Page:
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It takes a certain kind of personal-injury lawyer to look at the facts of this glittering night and wrest from them a plausible plaintiff and defendant, unless it were possible for Travis Hughes to be sued by his own anus.

Caitlin Flanagan, regaling readers with the tale of Louis Helmberg III v. Alpha Tau Omega Fraternity and Travis Hughes, in a hard-hitting piece documenting her investigation into Greek fraternity houses and their “endemic, lurid, and sometimes tragic problems.”

In the Helmburg case, the plaintiff sued for his injuries after falling off ATO’s deck and becoming wedged between it and an A/C unit. Prior to his fall, Helmsburg reportedly attempted to use his cellphone to film Hughes shooting a bottle rocket out of his ass. Instead of soaring into the air, the bottle rocket exploded in Hughes’s rectum. Helmberg was so startled he tumbled off the deck.

(Special things like this happen at frats regularly. Read on to see the complaint.)

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Jamie Casino has been on a roll. First he beat insurance companies with a sledgehammer from what appeared to be the set of Book of Eli, and then he forever answered the question, “What if Metallica made a personal injury lawyer ad?” — in a Super Bowl commercial that went viral.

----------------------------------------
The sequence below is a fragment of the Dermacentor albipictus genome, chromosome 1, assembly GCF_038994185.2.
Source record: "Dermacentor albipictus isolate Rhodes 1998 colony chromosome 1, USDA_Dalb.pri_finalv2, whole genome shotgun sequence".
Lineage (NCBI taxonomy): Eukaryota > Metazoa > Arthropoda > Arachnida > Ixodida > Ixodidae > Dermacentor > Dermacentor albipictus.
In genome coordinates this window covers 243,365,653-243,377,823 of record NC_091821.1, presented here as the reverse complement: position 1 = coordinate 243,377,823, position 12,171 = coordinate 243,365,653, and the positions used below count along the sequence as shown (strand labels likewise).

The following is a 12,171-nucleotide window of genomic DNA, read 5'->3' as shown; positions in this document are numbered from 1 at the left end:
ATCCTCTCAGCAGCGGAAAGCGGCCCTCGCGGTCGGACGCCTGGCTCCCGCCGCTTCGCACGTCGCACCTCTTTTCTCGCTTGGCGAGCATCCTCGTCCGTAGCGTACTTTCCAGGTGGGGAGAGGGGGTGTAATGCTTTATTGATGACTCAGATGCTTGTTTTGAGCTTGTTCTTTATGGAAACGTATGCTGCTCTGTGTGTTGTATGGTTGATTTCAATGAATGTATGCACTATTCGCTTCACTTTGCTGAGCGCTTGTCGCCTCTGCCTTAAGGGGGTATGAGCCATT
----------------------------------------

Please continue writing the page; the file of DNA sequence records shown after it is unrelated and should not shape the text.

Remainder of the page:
He’s really raised his game. I mean, he didn’t always make commercials out of smoke pots and awesome.

And now he’s hit another milestone. Because the sign of a truly great artist is not the work of art itself, it’s inspiring others…

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Here was the ominous message that my colleague Joe Patrice received late last week from Georgia personal-injury lawyer Jamie Casino:

Hey Joe,

I saw the [story] you wrote about me. Good work. I got something big coming out at halftime during the Super bowl. Be sure to check it out.

JC

I didn’t know if that was a threat, but now I see that it was a promise. We couldn’t “check it out” during the game, being up here in New York, but afterwards readers started sending us tips about an explosive lawyer ad that had played locally in Georgia.

Uhh… be sure to check it out…